Teacher resources and professional development across the curriculum
Teacher professional development and classroom resources across the curriculum
Patriotism, missionary zeal, and the quest for new markets fueled the drive to establish an overseas empire.
Between 1900 and 1920, the United States was part of a pattern in which European and Asian countries imposed their imperialistic designs on the rest of the world in the scramble for colonial expansion. Profit, missionary zeal, strategic defense location, patriotism, and a muscular Christianity drove this expansion. Muscular Christianity centered around the idea of manliness. It was in this context that the United States clashed with European countries in Latin America, the Caribbean, and the Pacific. Many factors contributed to the growth of imperialism, however, including new technologies, improved communication and transportation, and industry's desire of cheap raw materials and labor.
Over the course of this period, American imperialism changed from being driven by guns to being driven by dollar diplomacy. American businesses sought profit by tapping into Latin American and Asian markets, and gaining access to cash crops and natural resources such as sugar, coffee, fruit, oil, and rubber. An economic depression in the last decade of the nineteenth century compounded the situation by forcing American business to find new markets to dump their surplus goods. Huge profits motivated businessmen to shape American foreign policy. Imperialism shifted from military action to the thinly veiled threat of it sustained with the power of the dollar.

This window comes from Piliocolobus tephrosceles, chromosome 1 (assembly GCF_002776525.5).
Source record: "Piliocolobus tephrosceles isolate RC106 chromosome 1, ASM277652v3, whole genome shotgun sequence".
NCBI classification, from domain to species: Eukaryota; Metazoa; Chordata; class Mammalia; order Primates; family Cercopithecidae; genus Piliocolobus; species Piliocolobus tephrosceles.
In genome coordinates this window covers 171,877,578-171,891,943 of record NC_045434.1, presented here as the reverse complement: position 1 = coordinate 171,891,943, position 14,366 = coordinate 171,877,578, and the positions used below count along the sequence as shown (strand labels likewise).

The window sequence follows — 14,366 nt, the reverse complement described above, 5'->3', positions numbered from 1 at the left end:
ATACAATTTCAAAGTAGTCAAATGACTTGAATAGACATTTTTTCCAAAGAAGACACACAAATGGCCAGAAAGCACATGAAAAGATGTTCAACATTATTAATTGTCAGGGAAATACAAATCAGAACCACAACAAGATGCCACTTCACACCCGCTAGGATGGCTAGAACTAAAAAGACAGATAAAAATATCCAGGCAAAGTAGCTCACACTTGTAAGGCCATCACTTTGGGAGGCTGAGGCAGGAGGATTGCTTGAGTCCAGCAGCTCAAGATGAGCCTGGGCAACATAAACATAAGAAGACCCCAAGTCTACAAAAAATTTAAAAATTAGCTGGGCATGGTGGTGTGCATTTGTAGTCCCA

Some American citizens viewed expansion as a patriotic expression of American greatness; missionary fervor guided others to save the souls of the uncivilized, and impose Western values and culture on non-Christian countries around the world. Some imperialists supported imperial citizenship, but racism plagued American policy and undermined the willingness of the government to confer citizenship to racial "others."